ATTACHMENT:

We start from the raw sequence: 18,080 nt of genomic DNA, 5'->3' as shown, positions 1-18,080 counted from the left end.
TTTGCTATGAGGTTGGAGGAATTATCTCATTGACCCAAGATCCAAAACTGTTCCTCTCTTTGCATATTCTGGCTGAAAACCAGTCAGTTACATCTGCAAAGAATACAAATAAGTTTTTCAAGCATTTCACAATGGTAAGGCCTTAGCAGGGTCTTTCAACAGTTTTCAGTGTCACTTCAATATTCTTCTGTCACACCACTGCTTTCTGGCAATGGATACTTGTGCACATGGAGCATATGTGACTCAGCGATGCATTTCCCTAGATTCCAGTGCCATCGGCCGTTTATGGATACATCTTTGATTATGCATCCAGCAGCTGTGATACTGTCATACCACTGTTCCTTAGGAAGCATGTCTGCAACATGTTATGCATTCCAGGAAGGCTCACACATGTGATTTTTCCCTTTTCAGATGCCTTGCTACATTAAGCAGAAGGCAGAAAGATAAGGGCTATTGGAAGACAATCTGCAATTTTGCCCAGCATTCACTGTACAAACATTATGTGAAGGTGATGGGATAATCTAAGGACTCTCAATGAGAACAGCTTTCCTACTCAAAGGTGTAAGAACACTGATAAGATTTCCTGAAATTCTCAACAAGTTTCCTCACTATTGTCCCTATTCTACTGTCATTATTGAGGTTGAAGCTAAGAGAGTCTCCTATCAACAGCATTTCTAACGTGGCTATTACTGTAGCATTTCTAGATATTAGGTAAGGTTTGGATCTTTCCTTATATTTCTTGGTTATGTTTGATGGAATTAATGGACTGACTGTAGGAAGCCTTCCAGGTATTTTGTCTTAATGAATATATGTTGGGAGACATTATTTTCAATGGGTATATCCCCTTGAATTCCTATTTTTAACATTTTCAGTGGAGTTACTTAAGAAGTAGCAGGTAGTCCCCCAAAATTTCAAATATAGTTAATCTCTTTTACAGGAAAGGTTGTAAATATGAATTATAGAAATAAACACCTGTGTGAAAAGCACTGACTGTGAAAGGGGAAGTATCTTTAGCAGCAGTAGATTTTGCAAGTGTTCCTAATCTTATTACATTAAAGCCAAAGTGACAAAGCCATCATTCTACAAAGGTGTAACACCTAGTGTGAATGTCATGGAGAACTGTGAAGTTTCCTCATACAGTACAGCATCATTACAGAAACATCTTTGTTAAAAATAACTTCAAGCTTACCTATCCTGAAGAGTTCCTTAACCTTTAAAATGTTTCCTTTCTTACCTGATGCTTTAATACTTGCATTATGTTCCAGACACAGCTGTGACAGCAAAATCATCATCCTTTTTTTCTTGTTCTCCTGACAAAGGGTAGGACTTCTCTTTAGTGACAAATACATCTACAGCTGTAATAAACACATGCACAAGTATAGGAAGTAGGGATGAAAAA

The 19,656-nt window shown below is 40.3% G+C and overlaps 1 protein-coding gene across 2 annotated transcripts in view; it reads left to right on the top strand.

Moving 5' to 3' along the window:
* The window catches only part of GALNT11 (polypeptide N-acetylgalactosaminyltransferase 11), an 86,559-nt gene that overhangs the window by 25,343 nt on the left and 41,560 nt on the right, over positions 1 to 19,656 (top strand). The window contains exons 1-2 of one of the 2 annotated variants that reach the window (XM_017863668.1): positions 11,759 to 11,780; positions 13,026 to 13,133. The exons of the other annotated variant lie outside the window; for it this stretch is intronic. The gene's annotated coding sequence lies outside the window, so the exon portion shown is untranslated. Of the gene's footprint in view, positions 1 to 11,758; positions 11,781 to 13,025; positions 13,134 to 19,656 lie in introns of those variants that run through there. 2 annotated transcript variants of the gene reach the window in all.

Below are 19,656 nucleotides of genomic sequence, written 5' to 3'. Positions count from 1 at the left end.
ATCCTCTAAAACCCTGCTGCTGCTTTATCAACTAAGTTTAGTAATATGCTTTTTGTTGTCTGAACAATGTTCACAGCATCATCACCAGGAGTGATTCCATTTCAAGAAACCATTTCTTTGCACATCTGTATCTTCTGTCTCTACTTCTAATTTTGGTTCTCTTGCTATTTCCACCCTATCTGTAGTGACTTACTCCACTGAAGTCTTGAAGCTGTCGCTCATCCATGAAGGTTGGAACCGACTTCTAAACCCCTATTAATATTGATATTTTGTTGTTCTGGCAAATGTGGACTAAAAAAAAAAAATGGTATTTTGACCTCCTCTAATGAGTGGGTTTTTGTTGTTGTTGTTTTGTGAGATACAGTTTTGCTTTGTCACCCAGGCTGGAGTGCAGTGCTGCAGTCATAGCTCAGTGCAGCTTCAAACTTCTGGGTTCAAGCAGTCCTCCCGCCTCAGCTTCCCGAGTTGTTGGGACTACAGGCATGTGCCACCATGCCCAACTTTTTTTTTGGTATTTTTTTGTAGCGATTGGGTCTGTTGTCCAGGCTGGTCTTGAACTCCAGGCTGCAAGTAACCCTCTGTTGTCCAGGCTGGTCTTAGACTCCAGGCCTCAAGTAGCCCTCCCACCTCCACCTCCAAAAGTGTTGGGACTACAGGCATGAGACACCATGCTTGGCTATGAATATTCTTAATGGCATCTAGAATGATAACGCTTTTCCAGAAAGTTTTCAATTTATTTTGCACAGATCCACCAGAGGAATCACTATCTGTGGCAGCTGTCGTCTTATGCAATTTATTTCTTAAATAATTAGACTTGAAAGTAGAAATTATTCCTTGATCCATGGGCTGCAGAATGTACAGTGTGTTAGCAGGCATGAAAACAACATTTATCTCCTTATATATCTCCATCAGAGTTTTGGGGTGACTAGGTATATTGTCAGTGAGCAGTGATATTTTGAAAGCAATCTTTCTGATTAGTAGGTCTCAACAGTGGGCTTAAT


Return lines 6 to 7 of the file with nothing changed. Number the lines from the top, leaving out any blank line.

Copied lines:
Below are 19,656 nucleotides of genomic sequence, written 5' to 3'. Positions count from 1 at the left end.
ATCCTCTAAAACCCTGCTGCTGCTTTATCAACTAAGTTTAGTAATATGCTTTTTGTTGTCTGAACAATGTTCACAGCATCATCACCAGGAGTGATTCCATTTCAAGAAACCATTTCTTTGCACATCTGTATCTTCTGTCTCTACTTCTAATTTTGGTTCTCTTGCTATTTCCACCCTATCTGTAGTGACTTACTCCACTGAAGTCTTGAAGCTGTCGCTCATCCATGAAGGTTGGAACCGACTTCTAAACCCCTATTAATATTGATATTTTGTTGTTCTGGCAAATGTGGACTAAAAAAAAAAAATGGTATTTTGACCTCCTCTAATGAGTGGGTTTTTGTTGTTGTTGTTTTGTGAGATACAGTTTTGCTTTGTCACCCAGGCTGGAGTGCAGTGCTGCAGTCATAGCTCAGTGCAGCTTCAAACTTCTGGGTTCAAGCAGTCCTCCCGCCTCAGCTTCCCGAGTTGTTGGGACTACAGGCATGTGCCACCATGCCCAACTTTTTTTTTGGTATTTTTTTGTAGCGATTGGGTCTGTTGTCCAGGCTGGTCTTGAACTCCAGGCTGCAAGTAACCCTCTGTTGTCCAGGCTGGTCTTAGACTCCAGGCCTCAAGTAGCCCTCCCACCTCCACCTCCAAAAGTGTTGGGACTACAGGCATGAGACACCATGCTTGGCTATGAATATTCTTAATGGCATCTAGAATGATAACGCTTTTCCAGAAAGTTTTCAATTTATTTTGCACAGATCCACCAGAGGAATCACTATCTGTGGCAGCTGTCGTCTTATGCAATTTATTTCTTAAATAATTAGACTTGAAAGTAGAAATTATTCCTTGATCCATGGGCTGCAGAATGTACAGTGTGTTAGCAGGCATGAAAACAACATTTATCTCCTTATATATCTCCATCAGAGTTTTGGGGTGACTAGGTATATTGTCAGTGAGCAGTGATATTTTGAAAGCAATCTTTCTGATTAGTAGGTCTCAACAGTGGGCTTAAT